- Yeah, Amos Hochstein in that CBS interview seemed to allude to the fact that they got sort of a wink and a nod to say the next time OPEC meets, yes, we're going to keep this request in mind. He also talked about, though, how quickly gas prices have been coming down and said that he expects it to get to $4 nationally. Is that where you see things going?

SEVERIN BORENSTEIN: Well, I think that would be pretty optimistic. The futures market for crude oil is suggesting another $15 drop over the next year. That's not a perfect predictor, but it's probably the best thing out there. That wouldn't quite get us to $4 a gallon.

Maybe they know something that the futures market doesn't and particularly that Saudi Arabia is going to really open the tap. I would be surprised to see that happen, but I don't really-- I'm not privy to the insides of those political negotiations.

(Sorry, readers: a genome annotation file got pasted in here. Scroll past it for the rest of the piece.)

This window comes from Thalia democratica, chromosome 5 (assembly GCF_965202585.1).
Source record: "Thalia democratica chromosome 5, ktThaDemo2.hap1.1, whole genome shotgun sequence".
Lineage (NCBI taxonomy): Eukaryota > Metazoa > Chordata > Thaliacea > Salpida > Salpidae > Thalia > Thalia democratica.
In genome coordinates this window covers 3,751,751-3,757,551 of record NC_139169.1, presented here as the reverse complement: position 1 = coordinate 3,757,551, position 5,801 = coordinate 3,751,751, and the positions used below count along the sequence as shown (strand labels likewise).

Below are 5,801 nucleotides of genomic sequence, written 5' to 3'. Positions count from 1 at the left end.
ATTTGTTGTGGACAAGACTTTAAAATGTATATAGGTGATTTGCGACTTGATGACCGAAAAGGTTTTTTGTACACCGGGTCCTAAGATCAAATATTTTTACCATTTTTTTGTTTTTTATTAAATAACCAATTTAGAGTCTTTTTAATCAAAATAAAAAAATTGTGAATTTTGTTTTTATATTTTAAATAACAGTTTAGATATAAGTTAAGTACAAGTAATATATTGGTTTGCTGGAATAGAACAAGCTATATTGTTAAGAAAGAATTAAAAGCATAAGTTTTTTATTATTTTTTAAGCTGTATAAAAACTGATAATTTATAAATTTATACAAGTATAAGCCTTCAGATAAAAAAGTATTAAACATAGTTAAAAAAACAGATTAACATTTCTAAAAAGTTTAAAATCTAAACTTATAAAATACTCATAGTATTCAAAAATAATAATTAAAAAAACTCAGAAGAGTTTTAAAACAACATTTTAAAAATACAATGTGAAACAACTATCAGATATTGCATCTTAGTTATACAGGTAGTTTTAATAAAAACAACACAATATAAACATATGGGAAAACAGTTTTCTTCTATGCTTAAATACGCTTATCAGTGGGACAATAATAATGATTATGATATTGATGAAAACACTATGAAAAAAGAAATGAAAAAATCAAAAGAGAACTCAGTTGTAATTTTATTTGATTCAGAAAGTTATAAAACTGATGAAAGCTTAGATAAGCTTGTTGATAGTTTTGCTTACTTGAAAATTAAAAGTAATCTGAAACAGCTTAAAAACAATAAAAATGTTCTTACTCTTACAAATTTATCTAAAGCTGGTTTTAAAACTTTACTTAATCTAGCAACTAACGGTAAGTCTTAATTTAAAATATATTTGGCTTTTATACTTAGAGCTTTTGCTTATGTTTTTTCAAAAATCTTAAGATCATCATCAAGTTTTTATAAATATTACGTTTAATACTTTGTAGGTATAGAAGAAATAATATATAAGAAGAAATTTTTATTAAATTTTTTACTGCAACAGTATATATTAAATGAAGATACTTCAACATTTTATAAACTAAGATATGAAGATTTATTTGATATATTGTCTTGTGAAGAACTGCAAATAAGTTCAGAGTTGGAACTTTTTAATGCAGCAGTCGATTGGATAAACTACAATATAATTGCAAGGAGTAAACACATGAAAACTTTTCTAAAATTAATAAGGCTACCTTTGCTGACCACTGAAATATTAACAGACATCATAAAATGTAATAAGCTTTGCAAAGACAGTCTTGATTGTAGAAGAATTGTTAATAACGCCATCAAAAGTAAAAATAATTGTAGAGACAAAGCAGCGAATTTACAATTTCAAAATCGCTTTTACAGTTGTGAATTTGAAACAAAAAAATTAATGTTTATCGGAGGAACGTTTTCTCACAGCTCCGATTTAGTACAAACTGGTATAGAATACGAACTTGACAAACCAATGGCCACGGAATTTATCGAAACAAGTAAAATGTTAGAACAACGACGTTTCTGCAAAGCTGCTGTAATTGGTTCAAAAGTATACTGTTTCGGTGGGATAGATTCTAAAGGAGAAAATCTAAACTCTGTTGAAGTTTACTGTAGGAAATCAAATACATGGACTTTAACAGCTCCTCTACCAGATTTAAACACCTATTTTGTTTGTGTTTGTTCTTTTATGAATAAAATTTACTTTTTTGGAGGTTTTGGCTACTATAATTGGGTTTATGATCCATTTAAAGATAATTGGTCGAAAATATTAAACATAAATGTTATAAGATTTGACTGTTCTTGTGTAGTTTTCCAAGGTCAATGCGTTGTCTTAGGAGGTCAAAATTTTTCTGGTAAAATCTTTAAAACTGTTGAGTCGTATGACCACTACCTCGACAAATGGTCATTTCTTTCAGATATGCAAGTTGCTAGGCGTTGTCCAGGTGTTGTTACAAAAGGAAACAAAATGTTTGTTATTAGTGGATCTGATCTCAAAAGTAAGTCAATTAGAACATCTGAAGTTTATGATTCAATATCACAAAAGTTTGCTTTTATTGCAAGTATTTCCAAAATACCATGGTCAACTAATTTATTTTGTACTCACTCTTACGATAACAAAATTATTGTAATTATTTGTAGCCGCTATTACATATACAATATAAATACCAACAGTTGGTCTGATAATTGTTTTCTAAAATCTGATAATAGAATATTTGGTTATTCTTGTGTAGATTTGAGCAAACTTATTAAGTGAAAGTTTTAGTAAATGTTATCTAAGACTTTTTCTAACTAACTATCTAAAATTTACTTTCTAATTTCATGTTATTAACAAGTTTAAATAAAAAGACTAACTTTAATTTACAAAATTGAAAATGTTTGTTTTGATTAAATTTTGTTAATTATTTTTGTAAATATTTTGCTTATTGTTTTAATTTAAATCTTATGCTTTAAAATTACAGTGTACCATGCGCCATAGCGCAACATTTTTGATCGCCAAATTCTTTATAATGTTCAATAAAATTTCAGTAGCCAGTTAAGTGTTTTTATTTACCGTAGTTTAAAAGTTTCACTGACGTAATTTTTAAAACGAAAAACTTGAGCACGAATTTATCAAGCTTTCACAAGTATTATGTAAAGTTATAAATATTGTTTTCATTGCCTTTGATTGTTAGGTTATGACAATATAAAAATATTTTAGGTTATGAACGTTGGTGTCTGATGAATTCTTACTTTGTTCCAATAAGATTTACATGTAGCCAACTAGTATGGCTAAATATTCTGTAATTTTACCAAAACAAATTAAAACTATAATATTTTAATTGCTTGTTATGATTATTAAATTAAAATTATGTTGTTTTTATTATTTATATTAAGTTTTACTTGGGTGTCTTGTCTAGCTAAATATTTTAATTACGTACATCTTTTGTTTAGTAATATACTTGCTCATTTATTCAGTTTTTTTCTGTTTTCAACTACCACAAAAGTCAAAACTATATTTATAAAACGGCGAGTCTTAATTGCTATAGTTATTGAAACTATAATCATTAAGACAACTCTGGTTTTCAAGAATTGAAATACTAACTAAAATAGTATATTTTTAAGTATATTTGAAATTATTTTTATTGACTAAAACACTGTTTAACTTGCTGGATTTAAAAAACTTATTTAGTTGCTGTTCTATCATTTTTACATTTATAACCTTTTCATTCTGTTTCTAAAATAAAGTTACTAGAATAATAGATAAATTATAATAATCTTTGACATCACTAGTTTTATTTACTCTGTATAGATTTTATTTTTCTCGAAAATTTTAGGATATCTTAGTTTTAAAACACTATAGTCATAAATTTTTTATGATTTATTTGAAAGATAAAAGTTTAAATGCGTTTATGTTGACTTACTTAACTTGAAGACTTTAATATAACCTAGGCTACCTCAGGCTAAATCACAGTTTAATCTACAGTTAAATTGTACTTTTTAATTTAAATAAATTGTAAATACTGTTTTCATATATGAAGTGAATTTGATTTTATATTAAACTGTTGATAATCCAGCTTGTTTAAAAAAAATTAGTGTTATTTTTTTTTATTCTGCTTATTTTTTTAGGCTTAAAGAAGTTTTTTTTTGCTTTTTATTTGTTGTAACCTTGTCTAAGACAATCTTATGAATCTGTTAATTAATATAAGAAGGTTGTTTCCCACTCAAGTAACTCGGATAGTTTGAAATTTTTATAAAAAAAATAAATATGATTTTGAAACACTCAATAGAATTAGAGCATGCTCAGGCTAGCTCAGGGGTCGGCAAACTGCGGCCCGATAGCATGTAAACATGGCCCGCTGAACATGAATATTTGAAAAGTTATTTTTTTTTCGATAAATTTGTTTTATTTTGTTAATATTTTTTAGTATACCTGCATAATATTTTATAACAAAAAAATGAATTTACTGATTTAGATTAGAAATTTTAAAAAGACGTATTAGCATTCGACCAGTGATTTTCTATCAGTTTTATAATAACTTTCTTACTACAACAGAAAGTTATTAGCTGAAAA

- I want to ask about of kind of another story that's been developing lately, that is the heatwave across all of Europe. There's also in some areas of the United States even this week gonna be some pretty hot temperatures. Wondering if there are any energy implications to that as well since we know that homes might need to rely on some extra boost to keep their homes cool. You think that weighs on the price of oil over the short term as well?

SEVERIN BORENSTEIN: It doesn't have a much effect on the price of oil. It has a big effect on the price of natural gas potentially, and that has a big effect on the price of electricity. And particularly in deregulated markets where those prices come through to the retail consumers, you might see a boost as a result.

It also has implications for natural gas as we go into the winter because right now natural gas sellers are trying to build up inventories. And if they have to use a lot more of that right now to run electricity generation, that makes it harder to build up inventories, and frankly that puts us in a tougher position against-- with respect to Russia and their threat of cutting off natural gas supplies.